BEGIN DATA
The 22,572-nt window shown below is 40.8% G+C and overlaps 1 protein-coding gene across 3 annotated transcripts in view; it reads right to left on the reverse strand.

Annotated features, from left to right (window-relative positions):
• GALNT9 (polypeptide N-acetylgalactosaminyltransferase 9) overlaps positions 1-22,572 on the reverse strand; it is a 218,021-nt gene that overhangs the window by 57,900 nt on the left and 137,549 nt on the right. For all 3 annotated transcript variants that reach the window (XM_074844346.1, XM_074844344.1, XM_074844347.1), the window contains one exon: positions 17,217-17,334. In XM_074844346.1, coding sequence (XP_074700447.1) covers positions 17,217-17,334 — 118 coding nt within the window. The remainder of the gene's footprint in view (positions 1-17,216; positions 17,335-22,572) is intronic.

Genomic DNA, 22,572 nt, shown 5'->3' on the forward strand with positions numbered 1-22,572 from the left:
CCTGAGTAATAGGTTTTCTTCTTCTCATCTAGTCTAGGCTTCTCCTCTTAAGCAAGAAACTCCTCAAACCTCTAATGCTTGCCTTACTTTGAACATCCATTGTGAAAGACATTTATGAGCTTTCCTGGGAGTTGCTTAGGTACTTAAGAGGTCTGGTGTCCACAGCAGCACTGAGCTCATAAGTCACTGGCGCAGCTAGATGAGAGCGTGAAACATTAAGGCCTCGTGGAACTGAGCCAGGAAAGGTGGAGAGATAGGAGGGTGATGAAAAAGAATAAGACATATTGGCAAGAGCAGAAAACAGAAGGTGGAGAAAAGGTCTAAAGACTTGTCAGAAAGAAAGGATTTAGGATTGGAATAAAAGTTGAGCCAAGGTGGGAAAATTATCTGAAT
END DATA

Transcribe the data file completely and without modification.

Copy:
The 22,572-nt window shown below is 40.8% G+C and overlaps 1 protein-coding gene across 3 annotated transcripts in view; it reads right to left on the reverse strand.

Annotated features, from left to right (window-relative positions):
• GALNT9 (polypeptide N-acetylgalactosaminyltransferase 9) overlaps positions 1-22,572 on the reverse strand; it is a 218,021-nt gene that overhangs the window by 57,900 nt on the left and 137,549 nt on the right. For all 3 annotated transcript variants that reach the window (XM_074844346.1, XM_074844344.1, XM_074844347.1), the window contains one exon: positions 17,217-17,334. In XM_074844346.1, coding sequence (XP_074700447.1) covers positions 17,217-17,334 — 118 coding nt within the window. The remainder of the gene's footprint in view (positions 1-17,216; positions 17,335-22,572) is intronic.

Genomic DNA, 22,572 nt, shown 5'->3' on the forward strand with positions numbered 1-22,572 from the left:
CCTGAGTAATAGGTTTTCTTCTTCTCATCTAGTCTAGGCTTCTCCTCTTAAGCAAGAAACTCCTCAAACCTCTAATGCTTGCCTTACTTTGAACATCCATTGTGAAAGACATTTATGAGCTTTCCTGGGAGTTGCTTAGGTACTTAAGAGGTCTGGTGTCCACAGCAGCACTGAGCTCATAAGTCACTGGCGCAGCTAGATGAGAGCGTGAAACATTAAGGCCTCGTGGAACTGAGCCAGGAAAGGTGGAGAGATAGGAGGGTGATGAAAAAGAATAAGACATATTGGCAAGAGCAGAAAACAGAAGGTGGAGAAAAGGTCTAAAGACTTGTCAGAAAGAAAGGATTTAGGATTGGAATAAAAGTTGAGCCAAGGTGGGAAAATTATCTGAAT